- I made chicken chili over the weekend. This is another recipe that hits the sweet spot of being 90% things which you already have, though we tend to bulk by things like chicken when they’re on offer. This was useful when I realised that I had picked up drumsticks instead of skinless and boneless chicken.
- The short, but eventful, life of the 5th Marquess of Anglesey.
- Ella Risbridger on the importance of BBC Food.
- A zoo in Nagasaki has a Guinea Pig Bridge. And some sweet genius has written a song.
I am currently visiting my parents in Gloucestershire, and we took the opportunity to visit Tredegar House, near Newport. Tredegar House was the home of the Morgan family, as in the famous Captain Morgan, but I’m not going to discuss him today– or William Morgan, builder of the house, who married two fabulously rich heiresses, one of whom was his cousin. The second, Elizabeth Dayrell, absolutely hated him; she used to call the maids into the bedroom to show them ‘how much he looked like a monkey’, and they had furious rows. Eventually, she attempted to stab him, and was committed. Nor am I going to discuss Lady Rachel Morgan, who nearly bankrupted the family by the simple expedient of refusing to die, or their famous horse, Sir Briggs, which served in the Crimea, and took part in the Charge of the Light Brigade. (So did two of the sons of the house, one of whom was Sir Briggs’ owner, but Sir Briggs outlasted him on the field)
No, instead, this post is about Evan Morgan, 2nd Viscount Tredegar, and his sister Gwyneth.
- I made paneer and potato curry last night, mostly using things we had already. That is the pot after we had eaten half of it. Hurrah for BBC Food, recipe site of my heart!
“Further Arguments in Support of Yudah Cohen’s Proposal to Bluma Zilberman” by Rebecca Fraimow. I am better-looking than Hershel Schmulewitz. This is not vanity; it is plain fact. Isn’t it much more pleasant to have a man who’s decorative around the house than one who isn’t? I read this short story recently, and made happy noises. Short and sweet and perfect.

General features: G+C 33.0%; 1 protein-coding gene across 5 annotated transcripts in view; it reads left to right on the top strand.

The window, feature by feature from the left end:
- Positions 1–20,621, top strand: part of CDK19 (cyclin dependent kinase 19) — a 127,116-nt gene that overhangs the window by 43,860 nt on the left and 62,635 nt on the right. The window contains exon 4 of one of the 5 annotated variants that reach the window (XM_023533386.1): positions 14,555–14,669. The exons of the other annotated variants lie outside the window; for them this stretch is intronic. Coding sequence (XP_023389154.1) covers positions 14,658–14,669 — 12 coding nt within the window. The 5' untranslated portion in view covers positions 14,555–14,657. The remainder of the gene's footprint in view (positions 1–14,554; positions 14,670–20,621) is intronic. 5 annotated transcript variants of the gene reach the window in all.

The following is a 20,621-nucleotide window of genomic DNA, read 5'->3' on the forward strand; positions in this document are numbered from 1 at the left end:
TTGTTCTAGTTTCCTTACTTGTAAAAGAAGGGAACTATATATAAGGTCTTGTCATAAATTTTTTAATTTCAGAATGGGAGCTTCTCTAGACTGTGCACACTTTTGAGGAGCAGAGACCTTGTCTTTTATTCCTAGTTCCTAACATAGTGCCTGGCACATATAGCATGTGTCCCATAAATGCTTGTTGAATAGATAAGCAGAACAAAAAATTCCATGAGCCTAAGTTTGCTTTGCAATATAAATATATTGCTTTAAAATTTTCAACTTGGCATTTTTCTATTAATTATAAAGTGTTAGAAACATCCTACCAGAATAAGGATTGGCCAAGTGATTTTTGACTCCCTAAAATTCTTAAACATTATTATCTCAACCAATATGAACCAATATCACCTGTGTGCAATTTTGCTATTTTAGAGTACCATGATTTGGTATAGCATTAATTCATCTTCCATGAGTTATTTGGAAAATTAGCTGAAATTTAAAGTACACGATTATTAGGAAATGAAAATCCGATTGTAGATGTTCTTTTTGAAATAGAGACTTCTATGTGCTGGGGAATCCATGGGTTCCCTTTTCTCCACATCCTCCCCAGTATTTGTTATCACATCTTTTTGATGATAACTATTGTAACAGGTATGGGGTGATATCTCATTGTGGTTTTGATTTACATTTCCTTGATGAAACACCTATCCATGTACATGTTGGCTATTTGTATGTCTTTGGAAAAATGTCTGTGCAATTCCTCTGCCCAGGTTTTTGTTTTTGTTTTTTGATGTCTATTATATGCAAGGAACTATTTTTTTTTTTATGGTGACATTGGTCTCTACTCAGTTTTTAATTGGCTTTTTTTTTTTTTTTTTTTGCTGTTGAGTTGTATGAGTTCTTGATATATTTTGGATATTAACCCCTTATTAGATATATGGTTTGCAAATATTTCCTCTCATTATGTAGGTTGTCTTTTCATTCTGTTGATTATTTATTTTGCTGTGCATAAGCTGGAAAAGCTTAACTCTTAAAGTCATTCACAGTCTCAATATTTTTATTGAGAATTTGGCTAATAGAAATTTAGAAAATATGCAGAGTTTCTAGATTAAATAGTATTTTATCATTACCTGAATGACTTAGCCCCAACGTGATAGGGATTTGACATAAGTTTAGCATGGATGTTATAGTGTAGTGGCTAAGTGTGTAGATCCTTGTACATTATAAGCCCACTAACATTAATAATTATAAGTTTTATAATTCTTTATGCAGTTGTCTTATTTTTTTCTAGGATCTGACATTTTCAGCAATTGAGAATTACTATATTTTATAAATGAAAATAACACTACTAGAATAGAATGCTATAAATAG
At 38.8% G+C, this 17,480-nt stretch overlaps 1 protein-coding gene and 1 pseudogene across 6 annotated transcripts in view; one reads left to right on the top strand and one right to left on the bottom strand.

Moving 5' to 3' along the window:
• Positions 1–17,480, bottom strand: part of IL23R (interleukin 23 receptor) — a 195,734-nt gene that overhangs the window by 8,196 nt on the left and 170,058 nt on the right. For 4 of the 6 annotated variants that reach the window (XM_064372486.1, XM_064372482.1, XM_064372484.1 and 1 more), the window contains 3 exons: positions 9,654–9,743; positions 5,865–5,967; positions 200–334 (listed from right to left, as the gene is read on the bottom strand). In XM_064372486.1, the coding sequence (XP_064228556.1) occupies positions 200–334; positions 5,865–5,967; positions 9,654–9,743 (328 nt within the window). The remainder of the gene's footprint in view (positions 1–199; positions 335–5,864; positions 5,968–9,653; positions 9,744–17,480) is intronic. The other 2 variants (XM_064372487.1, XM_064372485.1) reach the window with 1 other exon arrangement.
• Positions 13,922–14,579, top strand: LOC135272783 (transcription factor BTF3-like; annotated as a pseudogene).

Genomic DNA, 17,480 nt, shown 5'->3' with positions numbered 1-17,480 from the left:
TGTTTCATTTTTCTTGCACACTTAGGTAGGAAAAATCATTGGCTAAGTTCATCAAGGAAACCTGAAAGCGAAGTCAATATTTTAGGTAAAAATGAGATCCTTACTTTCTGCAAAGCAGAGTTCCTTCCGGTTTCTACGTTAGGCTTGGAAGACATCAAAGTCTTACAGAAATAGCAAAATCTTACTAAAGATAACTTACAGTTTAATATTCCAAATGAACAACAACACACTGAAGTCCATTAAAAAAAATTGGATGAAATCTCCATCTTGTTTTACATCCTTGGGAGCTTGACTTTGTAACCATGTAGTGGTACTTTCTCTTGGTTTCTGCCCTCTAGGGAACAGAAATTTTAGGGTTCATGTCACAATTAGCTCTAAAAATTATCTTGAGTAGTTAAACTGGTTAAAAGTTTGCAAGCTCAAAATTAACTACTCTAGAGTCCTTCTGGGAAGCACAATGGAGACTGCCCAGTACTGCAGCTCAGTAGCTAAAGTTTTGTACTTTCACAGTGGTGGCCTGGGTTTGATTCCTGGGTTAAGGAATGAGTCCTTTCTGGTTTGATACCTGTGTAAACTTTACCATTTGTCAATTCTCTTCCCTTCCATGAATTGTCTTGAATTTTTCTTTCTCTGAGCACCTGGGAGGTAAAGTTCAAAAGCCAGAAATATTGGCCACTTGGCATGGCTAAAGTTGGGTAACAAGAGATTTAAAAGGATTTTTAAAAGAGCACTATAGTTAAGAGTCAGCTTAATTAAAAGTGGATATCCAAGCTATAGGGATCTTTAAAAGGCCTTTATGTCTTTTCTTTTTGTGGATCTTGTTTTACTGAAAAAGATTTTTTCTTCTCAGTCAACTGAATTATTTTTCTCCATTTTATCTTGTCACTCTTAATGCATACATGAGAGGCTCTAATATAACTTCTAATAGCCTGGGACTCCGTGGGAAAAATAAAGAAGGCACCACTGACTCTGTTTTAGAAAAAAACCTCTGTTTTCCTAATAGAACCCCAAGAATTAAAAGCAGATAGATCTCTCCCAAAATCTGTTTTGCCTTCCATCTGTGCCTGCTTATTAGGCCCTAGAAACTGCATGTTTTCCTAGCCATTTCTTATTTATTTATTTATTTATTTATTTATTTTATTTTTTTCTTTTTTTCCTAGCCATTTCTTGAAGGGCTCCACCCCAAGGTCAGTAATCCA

John Rykener Revisited: Transvestite Male Prostitute or Biting Political Satire? by Jeremy Goldberg. A really interesting look at John/Eleanor Rykener, who may have been a man who dressed as a woman, may have actually been trans, or may, as this article suggests, not have existed at all.
- A thought provoking review from Smart Bitches Trashy Books. The comments are actually worth the read!
- And, if you have been watching Eurovision, and wondering just how to win the elusive prize, Sweden has it all in hand, with this useful guide.
Last night, I stayed up until midnight, waiting for my Fairy God Kindle to give me the gift I have been waiting for FOR WEEKS, and then stayed up longer to read it. This was not my best plan ever, but I made the dentist in the end, and I can totally stay up late to do the stuff I meant to do, but didn’t. Totally.
That book was Earth Bound by Emma Barry and Genevieve Turner, the third in the Fly Me To The Moon series. The series takes place in not-quite-our 1960s, where American Space Department is attempting to put the first man on the moon.
The first two books in the series, Star Dust and A Midnight Clear, focus on the astronauts to be. I really enjoyed Star Dust, and at the end I let out a squeal of joy when I found out that Book Three featured 1) Snarky Chief Engineer Dr Eugene Parsons, 2) A sneaky workplace affair, and, following on, 3) a look behind the scenes.
Earth Bound delivered in spades. Parsons’ heroine is Dr Charlie Eason, Deputy Director of the Computing Science department. Charlie’s worked her whole life to get where she is, in the face of opposition from all the critics who think that a woman can’t, and from her parents, who wish she was a theoretical physicist like the rest of the family. (Including her mother, who worked with Charlie’s father at Los Alamos). She wants, desperately, to get this right.
Luckily, so does Parsons. If I were to describe this book in two words, those words would be ‘competence porn’. Our leads aren’t attracted to each other on the basis of physical attributes– though those are nice, they’re attracted to the other’s brain, and both of them get moments where they express how much they love the other’s,dedication to their shared work, and how much effort they put in.
In addition to that, we also got a POV that astronauts don’t get: the astronauts dismiss the enormous work going on behind the scenes to get them in the air and keep them there, including the contribution of people like Charlie’s two computers, Bev and Dot. We also get a look at the potential first female astronauts, the Virgo Three, who open whole new stories to tell, if anyone will treat them as anything but performing dolphins. (And when I got to the leads of Book 4, I made a noise so high pitched I think it took out a wineglass).
I am awaiting Book 4, Star Crossed, with interest, and I am eager to see where Barry and Turner take us next.